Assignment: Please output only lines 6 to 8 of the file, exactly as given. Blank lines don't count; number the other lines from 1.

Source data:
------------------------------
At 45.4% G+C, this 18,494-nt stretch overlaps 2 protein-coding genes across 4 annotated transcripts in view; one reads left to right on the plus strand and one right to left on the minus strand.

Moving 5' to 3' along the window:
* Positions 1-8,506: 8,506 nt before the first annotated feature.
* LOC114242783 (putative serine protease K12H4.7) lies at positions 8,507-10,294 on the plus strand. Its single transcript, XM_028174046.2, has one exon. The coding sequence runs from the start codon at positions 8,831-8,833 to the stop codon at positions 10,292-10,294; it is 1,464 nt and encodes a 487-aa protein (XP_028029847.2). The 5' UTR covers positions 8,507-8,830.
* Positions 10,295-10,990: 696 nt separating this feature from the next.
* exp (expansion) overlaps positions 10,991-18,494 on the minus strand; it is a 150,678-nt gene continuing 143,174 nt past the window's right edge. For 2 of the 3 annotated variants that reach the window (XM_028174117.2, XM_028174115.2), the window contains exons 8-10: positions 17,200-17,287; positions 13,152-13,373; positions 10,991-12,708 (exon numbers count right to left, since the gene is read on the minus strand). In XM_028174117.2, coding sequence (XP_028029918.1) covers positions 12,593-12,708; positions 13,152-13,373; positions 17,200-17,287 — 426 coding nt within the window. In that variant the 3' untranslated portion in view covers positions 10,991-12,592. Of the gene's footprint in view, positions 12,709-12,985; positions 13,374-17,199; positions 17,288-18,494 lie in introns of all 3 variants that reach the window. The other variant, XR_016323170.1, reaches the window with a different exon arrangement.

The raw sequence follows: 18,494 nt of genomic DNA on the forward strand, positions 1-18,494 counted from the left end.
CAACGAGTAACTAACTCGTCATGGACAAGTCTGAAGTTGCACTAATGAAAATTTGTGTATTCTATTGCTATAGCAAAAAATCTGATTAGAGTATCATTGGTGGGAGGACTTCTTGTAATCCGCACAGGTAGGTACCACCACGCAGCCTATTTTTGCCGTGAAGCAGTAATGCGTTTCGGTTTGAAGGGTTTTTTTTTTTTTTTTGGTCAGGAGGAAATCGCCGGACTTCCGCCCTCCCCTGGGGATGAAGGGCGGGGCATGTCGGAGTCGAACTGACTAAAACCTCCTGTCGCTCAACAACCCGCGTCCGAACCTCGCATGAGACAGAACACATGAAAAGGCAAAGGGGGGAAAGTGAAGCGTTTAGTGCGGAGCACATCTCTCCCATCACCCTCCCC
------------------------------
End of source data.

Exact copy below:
* exp (expansion) overlaps positions 10,991-18,494 on the minus strand; it is a 150,678-nt gene continuing 143,174 nt past the window's right edge. For 2 of the 3 annotated variants that reach the window (XM_028174117.2, XM_028174115.2), the window contains exons 8-10: positions 17,200-17,287; positions 13,152-13,373; positions 10,991-12,708 (exon numbers count right to left, since the gene is read on the minus strand). In XM_028174117.2, coding sequence (XP_028029918.1) covers positions 12,593-12,708; positions 13,152-13,373; positions 17,200-17,287 — 426 coding nt within the window. In that variant the 3' untranslated portion in view covers positions 10,991-12,592. Of the gene's footprint in view, positions 12,709-12,985; positions 13,374-17,199; positions 17,288-18,494 lie in introns of all 3 variants that reach the window. The other variant, XR_016323170.1, reaches the window with a different exon arrangement.

The raw sequence follows: 18,494 nt of genomic DNA on the forward strand, positions 1-18,494 counted from the left end.
CAACGAGTAACTAACTCGTCATGGACAAGTCTGAAGTTGCACTAATGAAAATTTGTGTATTCTATTGCTATAGCAAAAAATCTGATTAGAGTATCATTGGTGGGAGGACTTCTTGTAATCCGCACAGGTAGGTACCACCACGCAGCCTATTTTTGCCGTGAAGCAGTAATGCGTTTCGGTTTGAAGGGTTTTTTTTTTTTTTTTGGTCAGGAGGAAATCGCCGGACTTCCGCCCTCCCCTGGGGATGAAGGGCGGGGCATGTCGGAGTCGAACTGACTAAAACCTCCTGTCGCTCAACAACCCGCGTCCGAACCTCGCATGAGACAGAACACATGAAAAGGCAAAGGGGGGAAAGTGAAGCGTTTAGTGCGGAGCACATCTCTCCCATCACCCTCCCC